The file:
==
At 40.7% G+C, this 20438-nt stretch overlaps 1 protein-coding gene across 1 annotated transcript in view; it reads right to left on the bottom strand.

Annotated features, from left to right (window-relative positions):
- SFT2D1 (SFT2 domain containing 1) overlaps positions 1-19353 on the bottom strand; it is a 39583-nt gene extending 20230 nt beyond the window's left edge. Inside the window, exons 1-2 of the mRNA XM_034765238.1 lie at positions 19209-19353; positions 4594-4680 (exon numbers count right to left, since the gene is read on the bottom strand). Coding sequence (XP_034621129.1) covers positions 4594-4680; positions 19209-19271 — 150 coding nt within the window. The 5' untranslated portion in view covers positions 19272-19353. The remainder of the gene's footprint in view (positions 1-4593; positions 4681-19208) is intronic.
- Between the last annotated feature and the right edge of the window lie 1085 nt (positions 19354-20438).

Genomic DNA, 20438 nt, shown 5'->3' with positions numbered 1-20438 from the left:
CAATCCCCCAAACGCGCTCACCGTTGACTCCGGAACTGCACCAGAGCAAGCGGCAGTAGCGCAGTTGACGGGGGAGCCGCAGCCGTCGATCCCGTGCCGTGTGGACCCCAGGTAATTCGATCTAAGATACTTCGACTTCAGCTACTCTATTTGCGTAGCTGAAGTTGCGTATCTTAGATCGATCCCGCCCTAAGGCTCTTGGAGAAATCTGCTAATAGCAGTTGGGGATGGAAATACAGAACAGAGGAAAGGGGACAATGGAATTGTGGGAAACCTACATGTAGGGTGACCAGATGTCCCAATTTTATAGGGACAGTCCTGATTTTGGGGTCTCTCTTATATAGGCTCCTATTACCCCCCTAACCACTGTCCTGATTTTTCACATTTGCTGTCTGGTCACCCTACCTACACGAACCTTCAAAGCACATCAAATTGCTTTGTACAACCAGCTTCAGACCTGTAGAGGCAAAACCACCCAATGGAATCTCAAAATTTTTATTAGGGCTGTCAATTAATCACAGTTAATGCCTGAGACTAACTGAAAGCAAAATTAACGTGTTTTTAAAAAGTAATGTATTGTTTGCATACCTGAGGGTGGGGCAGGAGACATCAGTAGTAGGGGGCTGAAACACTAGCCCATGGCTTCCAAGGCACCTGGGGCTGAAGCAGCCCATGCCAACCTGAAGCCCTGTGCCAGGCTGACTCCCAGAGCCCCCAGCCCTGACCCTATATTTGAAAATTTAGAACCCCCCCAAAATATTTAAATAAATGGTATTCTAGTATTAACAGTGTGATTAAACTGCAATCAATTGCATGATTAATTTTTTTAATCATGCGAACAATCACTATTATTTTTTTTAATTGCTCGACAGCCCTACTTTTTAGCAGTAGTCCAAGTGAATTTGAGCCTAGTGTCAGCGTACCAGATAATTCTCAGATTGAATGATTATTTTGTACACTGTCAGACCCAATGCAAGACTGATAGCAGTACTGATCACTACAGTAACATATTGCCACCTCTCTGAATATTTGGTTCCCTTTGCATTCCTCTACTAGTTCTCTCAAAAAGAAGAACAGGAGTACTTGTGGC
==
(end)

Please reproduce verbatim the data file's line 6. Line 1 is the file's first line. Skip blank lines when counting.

CAATCCCCCAAACGCGCTCACCGTTGACTCCGGAACTGCACCAGAGCAAGCGGCAGTAGCGCAGTTGACGGGGGAGCCGCAGCCGTCGATCCCGTGCCGTGTGGACCCCAGGTAATTCGATCTAAGATACTTCGACTTCAGCTACTCTATTTGCGTAGCTGAAGTTGCGTATCTTAGATCGATCCCGCCCTAAGGCTCTTGGAGAAATCTGCTAATAGCAGTTGGGGATGGAAATACAGAACAGAGGAAAGGGGACAATGGAATTGTGGGAAACCTACATGTAGGGTGACCAGATGTCCCAATTTTATAGGGACAGTCCTGATTTTGGGGTCTCTCTTATATAGGCTCCTATTACCCCCCTAACCACTGTCCTGATTTTTCACATTTGCTGTCTGGTCACCCTACCTACACGAACCTTCAAAGCACATCAAATTGCTTTGTACAACCAGCTTCAGACCTGTAGAGGCAAAACCACCCAATGGAATCTCAAAATTTTTATTAGGGCTGTCAATTAATCACAGTTAATGCCTGAGACTAACTGAAAGCAAAATTAACGTGTTTTTAAAAAGTAATGTATTGTTTGCATACCTGAGGGTGGGGCAGGAGACATCAGTAGTAGGGGGCTGAAACACTAGCCCATGGCTTCCAAGGCACCTGGGGCTGAAGCAGCCCATGCCAACCTGAAGCCCTGTGCCAGGCTGACTCCCAGAGCCCCCAGCCCTGACCCTATATTTGAAAATTTAGAACCCCCCCAAAATATTTAAATAAATGGTATTCTAGTATTAACAGTGTGATTAAACTGCAATCAATTGCATGATTAATTTTTTTAATCATGCGAACAATCACTATTATTTTTTTTAATTGCTCGACAGCCCTACTTTTTAGCAGTAGTCCAAGTGAATTTGAGCCTAGTGTCAGCGTACCAGATAATTCTCAGATTGAATGATTATTTTGTACACTGTCAGACCCAATGCAAGACTGATAGCAGTACTGATCACTACAGTAACATATTGCCACCTCTCTGAATATTTGGTTCCCTTTGCATTCCTCTACTAGTTCTCTCAAAAAGAAGAACAGGAGTACTTGTGGC